(2) developing the mixture on an aqueous subphase to form a monomolecular layer, and
(3) transferring the monomolecular layer to a substrate while applying a surface pressure on the layer.
2. A method according to claim 1, wherein the step (3) comprises applying a surface pressure with a barrier.
3. A method according to claim 1, wherein the step (3) further comprises polymerizing the monomolecular membrane on the aqueous subphase or on the substrate.
4. A method according to claim 1, wherein the step (1) comprises selecting a molar ratio of the substance (a) to the substance (b) in the mixture of substantially 1:1.
5. A method according to claim 1, wherein the step (1) comprises selecting dimethyldidodecylammonium bromide as the substance (a) and didodecyl phosphate as the substance (b).
6. A method according to claim 1, wherein the step (1) comprises selecting tricoseneamine as the substance (a) and ω-tricosynoic acid as the substance (b).
7. A monomolecular membrane on a substrate obtained by a method according to claim 1.
Description

The present invention relates to a method for forming organic membranes widely usable in the field of electronics, etc., and more particularly, to a method for forming monomolecular membranes.

The conventional method for forming monomolecular membranes has been limited to the formation of membranes with one kind of organic molecules.

However, with the conventional method with one kind of organic molecules, the function of the resulting membranes cannot be unidimensionally controlled. It has been impossible, therefore, to provide a membrane having a characteristic function.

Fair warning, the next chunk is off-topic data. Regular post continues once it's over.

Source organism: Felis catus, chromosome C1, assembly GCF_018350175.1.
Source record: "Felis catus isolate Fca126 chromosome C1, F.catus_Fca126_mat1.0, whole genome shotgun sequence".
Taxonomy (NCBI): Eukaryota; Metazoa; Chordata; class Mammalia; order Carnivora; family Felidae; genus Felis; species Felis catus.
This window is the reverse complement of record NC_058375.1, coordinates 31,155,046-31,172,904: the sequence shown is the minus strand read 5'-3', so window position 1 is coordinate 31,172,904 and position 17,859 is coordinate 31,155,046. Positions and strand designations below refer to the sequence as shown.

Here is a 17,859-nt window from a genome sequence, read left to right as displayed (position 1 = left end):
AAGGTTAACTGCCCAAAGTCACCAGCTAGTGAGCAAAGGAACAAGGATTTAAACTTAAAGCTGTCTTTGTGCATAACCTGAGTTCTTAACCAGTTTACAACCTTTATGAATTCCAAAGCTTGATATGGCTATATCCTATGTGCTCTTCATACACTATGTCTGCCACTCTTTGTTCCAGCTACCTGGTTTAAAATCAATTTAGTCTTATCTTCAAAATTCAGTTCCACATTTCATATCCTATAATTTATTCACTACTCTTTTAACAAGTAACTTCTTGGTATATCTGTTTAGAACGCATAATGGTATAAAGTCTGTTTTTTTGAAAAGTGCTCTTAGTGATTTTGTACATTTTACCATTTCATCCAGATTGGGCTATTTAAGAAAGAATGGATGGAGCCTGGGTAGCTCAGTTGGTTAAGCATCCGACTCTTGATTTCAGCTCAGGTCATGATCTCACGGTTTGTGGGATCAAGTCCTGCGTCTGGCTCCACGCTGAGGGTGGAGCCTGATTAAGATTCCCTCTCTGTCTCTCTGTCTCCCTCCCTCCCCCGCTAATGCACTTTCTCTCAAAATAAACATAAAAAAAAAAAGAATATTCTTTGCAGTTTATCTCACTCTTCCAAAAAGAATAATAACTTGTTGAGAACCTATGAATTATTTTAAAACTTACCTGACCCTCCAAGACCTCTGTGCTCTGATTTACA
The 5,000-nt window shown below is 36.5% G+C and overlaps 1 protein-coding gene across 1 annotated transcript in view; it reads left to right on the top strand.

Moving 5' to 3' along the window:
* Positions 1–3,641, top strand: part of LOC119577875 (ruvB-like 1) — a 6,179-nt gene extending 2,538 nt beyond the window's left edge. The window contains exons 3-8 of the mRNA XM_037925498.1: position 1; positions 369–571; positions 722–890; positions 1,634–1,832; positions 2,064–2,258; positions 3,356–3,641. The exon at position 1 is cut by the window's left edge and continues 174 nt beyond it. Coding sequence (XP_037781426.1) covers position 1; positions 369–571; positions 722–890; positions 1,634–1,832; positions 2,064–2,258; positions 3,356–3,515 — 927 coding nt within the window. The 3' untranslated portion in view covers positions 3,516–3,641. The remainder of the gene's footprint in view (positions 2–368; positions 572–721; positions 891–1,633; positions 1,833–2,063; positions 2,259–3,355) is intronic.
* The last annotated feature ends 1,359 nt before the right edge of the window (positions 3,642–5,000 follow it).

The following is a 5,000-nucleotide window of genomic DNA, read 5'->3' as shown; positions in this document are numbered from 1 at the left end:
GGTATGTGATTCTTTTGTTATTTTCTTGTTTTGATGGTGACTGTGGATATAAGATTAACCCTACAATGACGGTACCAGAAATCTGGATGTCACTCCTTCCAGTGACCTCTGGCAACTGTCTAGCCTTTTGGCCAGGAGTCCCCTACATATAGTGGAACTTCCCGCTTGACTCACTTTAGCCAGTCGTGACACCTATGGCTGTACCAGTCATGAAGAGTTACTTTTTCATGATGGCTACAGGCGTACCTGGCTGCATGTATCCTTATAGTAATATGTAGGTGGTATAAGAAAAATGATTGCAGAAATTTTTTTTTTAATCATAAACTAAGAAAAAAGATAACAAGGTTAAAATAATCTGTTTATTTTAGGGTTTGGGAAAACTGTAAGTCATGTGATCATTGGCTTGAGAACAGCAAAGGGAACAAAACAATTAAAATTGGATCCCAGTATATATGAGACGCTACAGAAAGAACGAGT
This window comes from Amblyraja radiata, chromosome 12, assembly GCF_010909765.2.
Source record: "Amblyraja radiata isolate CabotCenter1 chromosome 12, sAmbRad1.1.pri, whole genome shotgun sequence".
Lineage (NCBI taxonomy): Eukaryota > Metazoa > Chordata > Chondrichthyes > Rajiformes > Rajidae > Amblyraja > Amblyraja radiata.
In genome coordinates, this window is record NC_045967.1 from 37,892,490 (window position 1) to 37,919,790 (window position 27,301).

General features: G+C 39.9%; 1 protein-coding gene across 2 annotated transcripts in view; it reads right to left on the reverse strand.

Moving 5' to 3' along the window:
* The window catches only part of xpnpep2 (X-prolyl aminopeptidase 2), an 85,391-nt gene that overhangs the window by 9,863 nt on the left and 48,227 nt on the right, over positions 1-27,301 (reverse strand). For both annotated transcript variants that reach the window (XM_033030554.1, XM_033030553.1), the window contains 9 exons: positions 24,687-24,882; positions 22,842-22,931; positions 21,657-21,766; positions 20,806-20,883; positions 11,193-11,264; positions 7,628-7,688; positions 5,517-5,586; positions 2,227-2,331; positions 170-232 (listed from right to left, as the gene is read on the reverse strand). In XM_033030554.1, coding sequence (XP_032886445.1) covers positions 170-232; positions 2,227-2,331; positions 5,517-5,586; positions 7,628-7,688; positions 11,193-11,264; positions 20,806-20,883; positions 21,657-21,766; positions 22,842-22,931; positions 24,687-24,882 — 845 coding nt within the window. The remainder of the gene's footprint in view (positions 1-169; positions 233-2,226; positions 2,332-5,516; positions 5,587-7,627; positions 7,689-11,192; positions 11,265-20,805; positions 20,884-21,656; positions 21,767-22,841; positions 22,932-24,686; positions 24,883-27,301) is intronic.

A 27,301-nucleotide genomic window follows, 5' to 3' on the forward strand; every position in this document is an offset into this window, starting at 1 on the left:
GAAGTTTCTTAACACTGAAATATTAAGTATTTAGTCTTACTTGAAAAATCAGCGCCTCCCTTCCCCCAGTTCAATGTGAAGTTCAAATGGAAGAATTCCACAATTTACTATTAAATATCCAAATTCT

For example, when the formation of monomolecular membranes having a function of organic electro-conductivity (e.g. polyacetylene) is aimed at, for example, with only one kind of organic molecules having an acetylene group, there is no limitation at all to the two-dimensional polymerization of the acetylene group. Consequently, the polymerization proceeds in the two-dimensional direction, which results in the formation of a polyacetylene membrane. However, a function required for organic electro-conductivity is a unidimensional electro-conductive function, as is understandable from wiring. In order to create such a function, the direction of polymerization must be controlled.

It is therefore necessary to give some order to the arrangement of molecules constituting the monomolecular membrane.